De La Salle High School lost one of its most popular alumni when John Morreale Jr. died June 13th. He had a spectacular baseball career with the Cavaliers, as did his son John Morreale III. Both played on state championship teams, and their advanced careers facilitated other opportunities in amateur, collegiate and professional baseball.
A recent interview with Morreale III revealed a close relationship between father and son.
“I was so lucky to have a father who could learn the right way to play baseball, starting when I played on my first team of organized baseball,” John III explained. Furthermore, Morreale III talked about several occasions when his father took other young people under his wing to teach them not only about baseball, but about life in general.
As a junior in high school in 1958, Morreale Jr. played. on a talented De La Salle team that won the state title over Byrd High in Shreveport. He was the winning pitcher in the decisive championship. He was called to Times-Picayune All-Prep team as a tool player. The Cavaliers also included future professional players Allan Montreuil and Wayne Pietri. De La Salle-based Perfectos defeated Ruston for the US Legion title that summer. When he was not pitching, Morreale Jr. played. catcher. He was called to Times-Picayune All-Legion team as a catch.
With the addition of Floyd Fourroux (another future professional player), De La Salle repeated himself as prep and Legion state champions in 1959. Morreale Jr. was again named the city’s All-Prep team and elected to Times-Picayuneis the All-State team. However, there was quite a stir among local media in New Orleans when he was left out by the Louisiana baseball writers’ all-state team.
In the summer of 1959, Morreale Jr. played. in the All-American Amateur Baseball Association league in New Orleans where he was among the league’s leaders in hitting and hitting. He was selected to Rags Scheuermann’s star team that competed in Johnstown, Pennsylvania. New Orleans was eliminated by Baltimore and finished with a 2-2 record.
Morreale Jr. participated in Southeast Louisiana in 1960, but did not play baseball. He signed with the Boston Red organization next year, as one of their scout tutors George digby had New Orleans ties. He was assigned to the Class D alpine in Texas, where New Orleans native Mel Parnell, a former Red Sox star pitcher, was manager. Morreale III told a story about how his father remembered catching a seemingly mile high flyball on his first field game in his first minor league game in the left field, a position he had never played before. Morreale Jr. just beat. 238 in 38 games and was released in June. Parnell told Times-Picayune“He was an excellent fielder, but he had trouble throwing and did not hit well.” Morreale III said his father had injured his knee while slipping, which may have ultimately contributed to his release.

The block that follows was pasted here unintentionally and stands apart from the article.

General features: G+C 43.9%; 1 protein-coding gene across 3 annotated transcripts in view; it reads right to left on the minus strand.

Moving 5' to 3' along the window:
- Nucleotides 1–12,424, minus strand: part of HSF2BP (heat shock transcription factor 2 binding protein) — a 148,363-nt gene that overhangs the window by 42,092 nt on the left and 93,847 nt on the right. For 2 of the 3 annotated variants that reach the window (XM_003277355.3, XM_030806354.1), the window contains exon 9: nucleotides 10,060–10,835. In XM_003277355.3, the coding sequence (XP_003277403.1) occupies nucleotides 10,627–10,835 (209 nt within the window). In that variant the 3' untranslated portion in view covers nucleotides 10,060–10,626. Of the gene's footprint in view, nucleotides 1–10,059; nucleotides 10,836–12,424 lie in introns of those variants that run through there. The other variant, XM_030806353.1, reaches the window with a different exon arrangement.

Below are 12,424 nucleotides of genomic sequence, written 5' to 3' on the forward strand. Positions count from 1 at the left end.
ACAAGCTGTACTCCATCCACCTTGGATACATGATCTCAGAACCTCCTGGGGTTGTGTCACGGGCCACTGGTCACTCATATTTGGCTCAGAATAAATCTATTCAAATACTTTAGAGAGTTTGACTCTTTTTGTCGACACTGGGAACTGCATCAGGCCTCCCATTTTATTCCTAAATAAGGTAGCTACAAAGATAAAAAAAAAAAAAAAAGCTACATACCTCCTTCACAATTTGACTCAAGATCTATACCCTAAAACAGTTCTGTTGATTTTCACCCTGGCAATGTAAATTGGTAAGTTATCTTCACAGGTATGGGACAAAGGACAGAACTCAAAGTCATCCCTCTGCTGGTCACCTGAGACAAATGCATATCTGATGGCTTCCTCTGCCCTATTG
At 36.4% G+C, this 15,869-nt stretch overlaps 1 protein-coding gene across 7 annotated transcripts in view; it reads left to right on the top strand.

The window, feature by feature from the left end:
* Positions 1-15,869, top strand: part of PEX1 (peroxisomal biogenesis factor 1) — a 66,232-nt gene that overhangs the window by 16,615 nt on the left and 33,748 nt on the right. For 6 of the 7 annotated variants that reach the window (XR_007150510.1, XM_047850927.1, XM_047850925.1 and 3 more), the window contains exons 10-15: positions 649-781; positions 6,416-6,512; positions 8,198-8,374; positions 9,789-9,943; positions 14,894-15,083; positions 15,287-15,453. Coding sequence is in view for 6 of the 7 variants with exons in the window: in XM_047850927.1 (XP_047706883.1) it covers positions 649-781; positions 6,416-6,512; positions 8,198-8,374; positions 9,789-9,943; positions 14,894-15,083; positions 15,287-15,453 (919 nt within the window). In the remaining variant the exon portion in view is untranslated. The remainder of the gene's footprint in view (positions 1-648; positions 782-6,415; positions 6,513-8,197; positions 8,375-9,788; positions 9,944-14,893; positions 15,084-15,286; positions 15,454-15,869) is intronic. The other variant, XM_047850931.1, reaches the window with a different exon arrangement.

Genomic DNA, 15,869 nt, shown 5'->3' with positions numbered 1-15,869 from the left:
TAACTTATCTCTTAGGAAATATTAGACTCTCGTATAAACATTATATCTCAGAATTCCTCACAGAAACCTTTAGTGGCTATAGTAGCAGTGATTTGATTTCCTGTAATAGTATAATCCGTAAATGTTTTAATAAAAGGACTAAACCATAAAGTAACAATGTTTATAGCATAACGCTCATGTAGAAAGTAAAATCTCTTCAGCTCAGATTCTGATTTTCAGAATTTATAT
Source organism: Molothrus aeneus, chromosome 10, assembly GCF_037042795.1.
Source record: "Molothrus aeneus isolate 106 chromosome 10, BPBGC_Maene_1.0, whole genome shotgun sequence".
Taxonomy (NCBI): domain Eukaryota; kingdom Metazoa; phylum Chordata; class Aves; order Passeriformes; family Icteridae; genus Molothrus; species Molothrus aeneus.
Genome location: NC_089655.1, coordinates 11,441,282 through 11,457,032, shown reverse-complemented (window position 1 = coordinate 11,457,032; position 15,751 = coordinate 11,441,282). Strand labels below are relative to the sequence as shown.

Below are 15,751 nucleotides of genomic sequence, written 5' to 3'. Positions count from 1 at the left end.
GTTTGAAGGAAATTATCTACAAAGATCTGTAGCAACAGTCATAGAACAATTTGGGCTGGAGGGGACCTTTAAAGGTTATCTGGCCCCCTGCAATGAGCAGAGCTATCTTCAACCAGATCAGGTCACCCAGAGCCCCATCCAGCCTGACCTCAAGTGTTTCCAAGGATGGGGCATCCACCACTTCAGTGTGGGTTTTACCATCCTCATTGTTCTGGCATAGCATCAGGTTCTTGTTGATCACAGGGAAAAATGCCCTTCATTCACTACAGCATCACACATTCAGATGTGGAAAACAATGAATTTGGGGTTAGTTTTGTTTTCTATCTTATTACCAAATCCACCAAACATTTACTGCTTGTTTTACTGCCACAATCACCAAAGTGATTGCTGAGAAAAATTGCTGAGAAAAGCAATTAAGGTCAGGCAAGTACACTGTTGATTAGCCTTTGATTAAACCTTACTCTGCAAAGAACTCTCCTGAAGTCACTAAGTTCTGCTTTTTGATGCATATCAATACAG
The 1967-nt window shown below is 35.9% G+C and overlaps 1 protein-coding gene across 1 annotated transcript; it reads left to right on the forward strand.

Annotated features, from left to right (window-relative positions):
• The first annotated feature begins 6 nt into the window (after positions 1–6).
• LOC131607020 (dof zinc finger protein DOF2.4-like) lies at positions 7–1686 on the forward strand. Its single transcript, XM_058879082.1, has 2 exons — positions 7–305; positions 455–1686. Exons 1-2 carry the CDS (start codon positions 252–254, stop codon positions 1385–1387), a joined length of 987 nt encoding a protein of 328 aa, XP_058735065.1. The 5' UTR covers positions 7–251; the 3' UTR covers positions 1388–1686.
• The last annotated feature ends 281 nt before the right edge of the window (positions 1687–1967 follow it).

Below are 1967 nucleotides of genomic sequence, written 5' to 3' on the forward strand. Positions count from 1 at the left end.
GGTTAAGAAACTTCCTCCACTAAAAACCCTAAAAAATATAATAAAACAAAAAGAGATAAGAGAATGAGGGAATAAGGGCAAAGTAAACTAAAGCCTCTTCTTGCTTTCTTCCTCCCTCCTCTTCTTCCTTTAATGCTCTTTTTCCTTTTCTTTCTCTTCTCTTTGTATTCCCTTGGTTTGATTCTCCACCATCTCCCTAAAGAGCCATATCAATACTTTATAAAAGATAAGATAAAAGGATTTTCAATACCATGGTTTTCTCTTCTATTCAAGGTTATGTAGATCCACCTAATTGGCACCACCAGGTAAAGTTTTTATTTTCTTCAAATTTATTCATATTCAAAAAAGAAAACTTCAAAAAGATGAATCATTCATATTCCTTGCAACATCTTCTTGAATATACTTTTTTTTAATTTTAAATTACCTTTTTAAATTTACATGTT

For several years after, Morreale Jr. continued. to stay active on local New Orleans baseball and softball playgrounds. He played for the Ponchatoula Athletics semi-pro team, which finished second at the National Baseball Congress tournament in Wichita, Kansas, in 1963. His family owned Frankie and Johnny’s restaurant in the Uptown area, and he led several of the softball teams to the league championships. . He helped train many NORD Uptown Babe Ruth teams, including all-star squads that competed in the tournament after the season. He is a member of the De La Salle Hall of Fame.
One of his baseball students was his son, with whom he began working at a very young age. Morreale III said his father wanted him to be good at the game when he joined his first team. He told the story of trying out and making his first organized team as a 10-year-old without his father knowing. Apparently the young Morreale had been well prepared by his father.
Morreale III followed in his father’s footsteps at De La Salle with similar results. As a junior in 1988, the second baseman helped the Cavaliers win the state title over the Jesuits, their first since 1977. He recalled that after the team lost the first three games of the season, his father got his approval from the Cavaliers baseball coach to work with the players according to their usual workouts to get extra punching practice by using a punch cage in the gym. Morreale III believes that the extra work helped the team get back on track and eventually take home the state championship trophy. It was a sign of how Morreale Jr. enjoyed working with children to improve their game.
He got his third letter in baseball during his senior year. He was an All-District player for the De La Salle-based Legion team that summer. Morreale III also played for the basketball club De La Salle and received the Senior Award in 1989.